Hell hath no fury: A brief history of the Alienation of Affection Tort in Iowa
Posted on 05/14/2015 at 01:40 PM by Mary Zambreno
Professional golfer John Daly finalized his divorce from his fourth ex-wife, Sherrie Miller in 2010, but his legal battles continue. Miller recently filed an alienation of affection lawsuit against Daly's fiancée and caddie, Anna Cladakis, seeking damages for purportedly breaking up her marriage to Daly. Alienation of affection is a tort brought by a spouse against a third party typically the adulterous spouse's paramour for interfering with and causing the breakdown of that spouse's marriage.
At common law, the scorned spouse has to show that love and affection existed between the married couple during the marriage, that the spousal love and affection was destroyed, and the paramour's malicious conduct contributed to the loss of affection. The plaintiff does not have to show that the defendant paramour actually intended to alienate the spouse's affection; rather, that his or her conduct tended to and did have the effect complained of. Only a handful of states today recognize alienation of affection. Daly's ex-wife filed her lawsuit in Mississippi which does recognize alienation of affection claiming that the affair took place there.
The tort of alienation of affection has been abolished in Iowa for almost 35 years. Prior to that, plaintiffs were prevailing in court for compensatory and punitive damages in alienation of affection lawsuits. The Iowa Supreme Court first addressed the viability of the alienation of affection tort in Bearbower v. Merry, 266 N.W.2d 128 (Iowa 1978). In Bearbower, the Court questioned whether an individual's relational interest is of sufficient magnitude to warrant judicial protection from those who intentionally interfere with it. Id. at 130. The Court then responded to the traditional criticisms of alienation of affection, one of them being that there should be no damages assessed against the defendant if the marriage was already irreparably unstable at the time of the affair.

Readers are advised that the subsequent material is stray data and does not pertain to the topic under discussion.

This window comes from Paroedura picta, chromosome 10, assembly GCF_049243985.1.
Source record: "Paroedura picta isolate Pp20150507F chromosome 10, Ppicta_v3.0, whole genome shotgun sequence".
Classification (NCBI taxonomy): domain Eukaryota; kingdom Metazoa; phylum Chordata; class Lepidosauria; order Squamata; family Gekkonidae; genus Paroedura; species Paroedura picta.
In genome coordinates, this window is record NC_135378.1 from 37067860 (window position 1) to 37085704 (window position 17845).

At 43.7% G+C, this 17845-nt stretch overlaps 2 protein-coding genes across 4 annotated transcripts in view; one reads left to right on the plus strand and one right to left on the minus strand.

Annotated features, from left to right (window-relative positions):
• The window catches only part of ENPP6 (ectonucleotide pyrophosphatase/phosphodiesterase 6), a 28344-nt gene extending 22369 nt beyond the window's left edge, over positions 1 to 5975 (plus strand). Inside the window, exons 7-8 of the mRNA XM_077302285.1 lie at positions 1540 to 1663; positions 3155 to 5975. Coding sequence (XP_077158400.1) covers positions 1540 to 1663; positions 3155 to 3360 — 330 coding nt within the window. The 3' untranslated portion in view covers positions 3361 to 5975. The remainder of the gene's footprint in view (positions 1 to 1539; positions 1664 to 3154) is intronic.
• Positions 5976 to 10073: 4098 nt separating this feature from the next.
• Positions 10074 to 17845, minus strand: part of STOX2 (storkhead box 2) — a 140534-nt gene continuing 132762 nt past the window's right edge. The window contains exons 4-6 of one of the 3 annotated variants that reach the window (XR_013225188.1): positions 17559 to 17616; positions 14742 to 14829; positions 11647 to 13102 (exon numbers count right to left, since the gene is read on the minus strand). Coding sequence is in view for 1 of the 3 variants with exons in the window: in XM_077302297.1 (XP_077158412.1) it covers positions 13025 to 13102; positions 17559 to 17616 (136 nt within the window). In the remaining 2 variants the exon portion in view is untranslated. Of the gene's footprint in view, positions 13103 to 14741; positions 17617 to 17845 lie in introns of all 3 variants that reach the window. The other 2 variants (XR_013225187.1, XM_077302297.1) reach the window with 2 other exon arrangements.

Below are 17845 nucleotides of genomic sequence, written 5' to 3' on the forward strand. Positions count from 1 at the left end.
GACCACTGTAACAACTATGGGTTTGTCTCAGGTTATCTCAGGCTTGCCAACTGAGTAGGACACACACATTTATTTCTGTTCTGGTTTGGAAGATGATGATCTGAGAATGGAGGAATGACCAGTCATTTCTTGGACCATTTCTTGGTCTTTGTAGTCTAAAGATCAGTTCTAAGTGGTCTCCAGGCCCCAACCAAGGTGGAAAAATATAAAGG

The Court noted that mere loss of a spouse's affections does not render defendant liable unless the latter's misconduct was a substantial factor in causing such loss. Defendant is permitted to show a prior deteriorated marital situation in mitigation of damages. Id. at 128. Therefore, merely having the affair did not mean that the defendant was inevitably going to lose in court. Another common criticism at that time of alienation of affection was that the mere existence of such a tort would lead to the opportunity for blackmail; however, the Bearbower Court did not find this argument to be particularly persuasive because it noted that in this jurisdiction a large volume of these cases involve no alleged sexual misconduct.
They therefore present no risk to reputation,and consequently, no opportunity for blackmail. Id. at 133-134. The Court held that an action for alienation of affection is consistent with public policy. Three years later, amidst a growing number of jurisdictions abolishing the tort, the Iowa Supreme Court once again had the opportunity to address the alienation of affection tort in Funderman v. Mickelson, 304 N.W.2d 790 (Iowa 1981). The Court noted the predicament that juries find themselves when determining what came first the marriage breakdown or the misconduct and that juries might be unfairly influenced after learning of conduct of which they strongly disapprove and which society condemns. Id. at 791. Perhaps more importantly, however, the Court noted that the theory of recover is flawed because it is rooted in ideas we have long since renounced, involving wives as property. Id.
The purpose of alienation of affection torts to protect the spousal relationship from third party interference is also what led to its demise in Funderman. The Court wrote that the alienation of affection action has survived in the hope that it affords some protection to existing family relationships. But this lofty hope has proven illusory. Human experience is that the affections of persons who are devoted and faithful are not susceptible to larceny no matter how cunning or stealthful. And it is folly to hope any longer that a married person who has become inclined to philander can be preserved within an affectionate marriage by the threat of an alienation suit. If we did pretend that a would-be paramour would be thereby dissuaded, a substitute is likely to be readily found. Id. at 791-792. Ultimately, the Court chose to abolish the tort in Funderman because spousal love is not property which is subject to theft and plaintiffs in such suits do not deserve to recover for the loss of or injury to property which they do not, and cannot, own. Id. at 794.
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